Waist bag, embroidered with the Szervető-tulip, which is one of the oldest flower motif in Hungarian and Transylvanian folk art.
material: 65% cotton 35% PE; closes with zipper
made in Hungary
The tulip is one of the national flowers of Hungary and tulip designs are common in Transylvanian folk art.
In the rich Hungarian history of folk art, the living (and beyond living) Universe’s structure’s visual information displays in the front and inside of us: Among other things, the true representation of the tulip as a pattern.
The introduction of tulip to Europe is attributed to the Ottomans and dated to the mid-end of the sixteenth century, followed by the famous Tulipmania (also called the Tulipomania or the Tulip Fever) of the United Provinces (currently the Netherlands) towards the middle of the seventeenth century. But tulips also got to central and eastern Europe. In Transylvania it remains yet unclear when and how the new oriental flowers were introduced - the only possible sources on the matter are for now depictions of the flowers on various types of decorative objects: carpets, embroideries, stove tiles.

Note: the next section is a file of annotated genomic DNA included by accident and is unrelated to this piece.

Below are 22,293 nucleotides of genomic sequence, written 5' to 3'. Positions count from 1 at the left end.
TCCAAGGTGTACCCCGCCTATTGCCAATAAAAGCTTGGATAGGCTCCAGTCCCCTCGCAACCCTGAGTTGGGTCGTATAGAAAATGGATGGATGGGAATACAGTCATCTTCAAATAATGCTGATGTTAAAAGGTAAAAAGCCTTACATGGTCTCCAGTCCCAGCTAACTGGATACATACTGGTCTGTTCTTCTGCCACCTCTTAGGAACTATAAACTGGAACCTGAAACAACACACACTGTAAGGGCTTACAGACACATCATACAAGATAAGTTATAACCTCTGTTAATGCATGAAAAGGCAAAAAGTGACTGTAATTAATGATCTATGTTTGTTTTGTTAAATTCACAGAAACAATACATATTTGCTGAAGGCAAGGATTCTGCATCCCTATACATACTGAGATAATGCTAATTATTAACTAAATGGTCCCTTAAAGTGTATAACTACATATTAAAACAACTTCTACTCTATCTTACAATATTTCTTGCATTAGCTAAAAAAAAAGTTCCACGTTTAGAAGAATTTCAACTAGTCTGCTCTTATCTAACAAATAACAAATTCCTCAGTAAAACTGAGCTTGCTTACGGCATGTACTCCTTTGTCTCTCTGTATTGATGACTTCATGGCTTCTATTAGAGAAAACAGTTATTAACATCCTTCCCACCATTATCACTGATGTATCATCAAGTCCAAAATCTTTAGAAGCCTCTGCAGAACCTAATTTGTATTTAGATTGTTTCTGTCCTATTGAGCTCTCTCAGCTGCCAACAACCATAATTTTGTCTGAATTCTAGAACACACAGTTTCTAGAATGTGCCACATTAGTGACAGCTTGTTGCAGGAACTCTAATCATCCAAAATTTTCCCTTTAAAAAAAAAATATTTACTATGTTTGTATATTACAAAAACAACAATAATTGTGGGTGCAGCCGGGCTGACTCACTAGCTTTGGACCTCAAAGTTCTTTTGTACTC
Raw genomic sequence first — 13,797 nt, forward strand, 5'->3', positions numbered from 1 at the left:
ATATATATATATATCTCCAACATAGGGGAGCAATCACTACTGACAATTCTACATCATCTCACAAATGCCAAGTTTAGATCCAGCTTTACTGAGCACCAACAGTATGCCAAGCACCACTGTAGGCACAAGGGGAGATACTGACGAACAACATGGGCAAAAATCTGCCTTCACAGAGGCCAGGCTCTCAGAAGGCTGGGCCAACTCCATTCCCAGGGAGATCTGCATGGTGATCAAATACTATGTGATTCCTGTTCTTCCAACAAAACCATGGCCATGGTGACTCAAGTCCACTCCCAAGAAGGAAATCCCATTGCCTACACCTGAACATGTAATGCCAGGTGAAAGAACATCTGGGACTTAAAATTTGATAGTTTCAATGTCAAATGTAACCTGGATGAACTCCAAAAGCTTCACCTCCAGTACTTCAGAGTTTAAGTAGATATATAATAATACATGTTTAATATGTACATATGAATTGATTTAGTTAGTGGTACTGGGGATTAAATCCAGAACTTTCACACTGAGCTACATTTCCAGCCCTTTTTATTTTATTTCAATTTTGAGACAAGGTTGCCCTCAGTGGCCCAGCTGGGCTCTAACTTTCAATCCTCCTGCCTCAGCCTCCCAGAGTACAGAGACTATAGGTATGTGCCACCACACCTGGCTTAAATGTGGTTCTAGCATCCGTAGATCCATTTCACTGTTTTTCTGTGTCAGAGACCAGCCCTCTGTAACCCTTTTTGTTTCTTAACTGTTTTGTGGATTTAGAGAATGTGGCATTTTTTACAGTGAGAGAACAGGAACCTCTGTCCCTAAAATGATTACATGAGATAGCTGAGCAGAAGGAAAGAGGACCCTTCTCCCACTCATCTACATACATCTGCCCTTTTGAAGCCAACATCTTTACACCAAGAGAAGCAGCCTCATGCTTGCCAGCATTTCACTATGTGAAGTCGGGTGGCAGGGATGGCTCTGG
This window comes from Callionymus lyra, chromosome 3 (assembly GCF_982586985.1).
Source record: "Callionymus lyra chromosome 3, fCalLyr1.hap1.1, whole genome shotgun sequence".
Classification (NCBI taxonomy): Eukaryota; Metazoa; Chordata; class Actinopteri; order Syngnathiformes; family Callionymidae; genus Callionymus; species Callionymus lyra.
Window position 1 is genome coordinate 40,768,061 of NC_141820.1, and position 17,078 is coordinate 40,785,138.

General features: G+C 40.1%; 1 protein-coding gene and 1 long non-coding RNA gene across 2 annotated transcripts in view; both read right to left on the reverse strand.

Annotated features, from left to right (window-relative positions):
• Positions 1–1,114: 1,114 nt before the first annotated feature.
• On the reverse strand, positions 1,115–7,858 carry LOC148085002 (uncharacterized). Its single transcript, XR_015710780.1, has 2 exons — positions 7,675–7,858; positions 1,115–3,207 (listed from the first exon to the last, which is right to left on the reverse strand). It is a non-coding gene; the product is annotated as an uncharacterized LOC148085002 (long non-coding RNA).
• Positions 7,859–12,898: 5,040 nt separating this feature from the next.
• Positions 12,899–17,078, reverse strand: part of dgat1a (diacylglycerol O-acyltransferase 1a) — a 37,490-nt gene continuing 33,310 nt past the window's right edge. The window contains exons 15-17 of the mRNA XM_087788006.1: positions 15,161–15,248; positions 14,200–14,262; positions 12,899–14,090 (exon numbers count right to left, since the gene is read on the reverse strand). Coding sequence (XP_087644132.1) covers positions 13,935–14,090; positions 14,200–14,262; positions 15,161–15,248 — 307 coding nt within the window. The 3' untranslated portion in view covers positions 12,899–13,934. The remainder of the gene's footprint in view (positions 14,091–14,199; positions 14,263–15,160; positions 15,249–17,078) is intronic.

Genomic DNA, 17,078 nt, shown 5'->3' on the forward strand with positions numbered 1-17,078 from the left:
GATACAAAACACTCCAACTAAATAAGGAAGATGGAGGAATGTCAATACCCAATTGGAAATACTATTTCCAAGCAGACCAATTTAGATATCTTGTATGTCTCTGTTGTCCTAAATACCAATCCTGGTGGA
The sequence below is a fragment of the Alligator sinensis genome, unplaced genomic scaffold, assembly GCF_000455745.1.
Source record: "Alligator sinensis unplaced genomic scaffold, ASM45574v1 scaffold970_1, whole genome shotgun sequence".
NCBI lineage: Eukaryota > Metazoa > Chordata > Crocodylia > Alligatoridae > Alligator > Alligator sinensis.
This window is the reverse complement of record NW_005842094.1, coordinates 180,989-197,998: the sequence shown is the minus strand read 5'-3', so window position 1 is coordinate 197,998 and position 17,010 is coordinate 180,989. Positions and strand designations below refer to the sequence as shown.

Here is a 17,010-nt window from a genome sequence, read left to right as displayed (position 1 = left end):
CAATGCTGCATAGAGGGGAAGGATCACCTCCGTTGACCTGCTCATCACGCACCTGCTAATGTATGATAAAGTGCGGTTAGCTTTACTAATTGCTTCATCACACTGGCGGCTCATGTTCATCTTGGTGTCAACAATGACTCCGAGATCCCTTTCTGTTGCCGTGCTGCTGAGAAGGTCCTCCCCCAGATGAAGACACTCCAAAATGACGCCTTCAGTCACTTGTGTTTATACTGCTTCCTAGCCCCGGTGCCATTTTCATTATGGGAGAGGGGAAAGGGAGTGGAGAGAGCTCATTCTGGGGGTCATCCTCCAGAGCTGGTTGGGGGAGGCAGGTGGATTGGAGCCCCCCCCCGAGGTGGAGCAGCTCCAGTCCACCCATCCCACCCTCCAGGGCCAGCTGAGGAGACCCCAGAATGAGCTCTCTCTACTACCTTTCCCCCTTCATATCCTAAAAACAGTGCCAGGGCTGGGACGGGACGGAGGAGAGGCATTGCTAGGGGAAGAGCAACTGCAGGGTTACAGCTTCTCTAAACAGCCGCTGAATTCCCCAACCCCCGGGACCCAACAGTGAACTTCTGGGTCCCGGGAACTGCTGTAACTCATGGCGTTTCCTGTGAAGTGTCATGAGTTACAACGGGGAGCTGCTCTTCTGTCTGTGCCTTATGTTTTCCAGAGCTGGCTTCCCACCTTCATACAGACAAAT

In the Hungarian folk art the tulip has a lot of meaning. For exmple it symbolizes the sky-high tree, which isn’t a life-like, but rather a symbolical representation. It’s actually targets God’s symbolic representation using the sky-high tree (in other words, the Milky Way).
From the beginning of the Hungarian folk songs and the material folk art, the representations of the tulips are very common. Its transformed form as a sign can be found on gate-posts, headstones, stove tiles, embroideries, hope chests, through the gifts of love, even on tools used specifically by women, ( for instance, carved distaff, paddle, mangle, etc.), and of course, also on the dishes.
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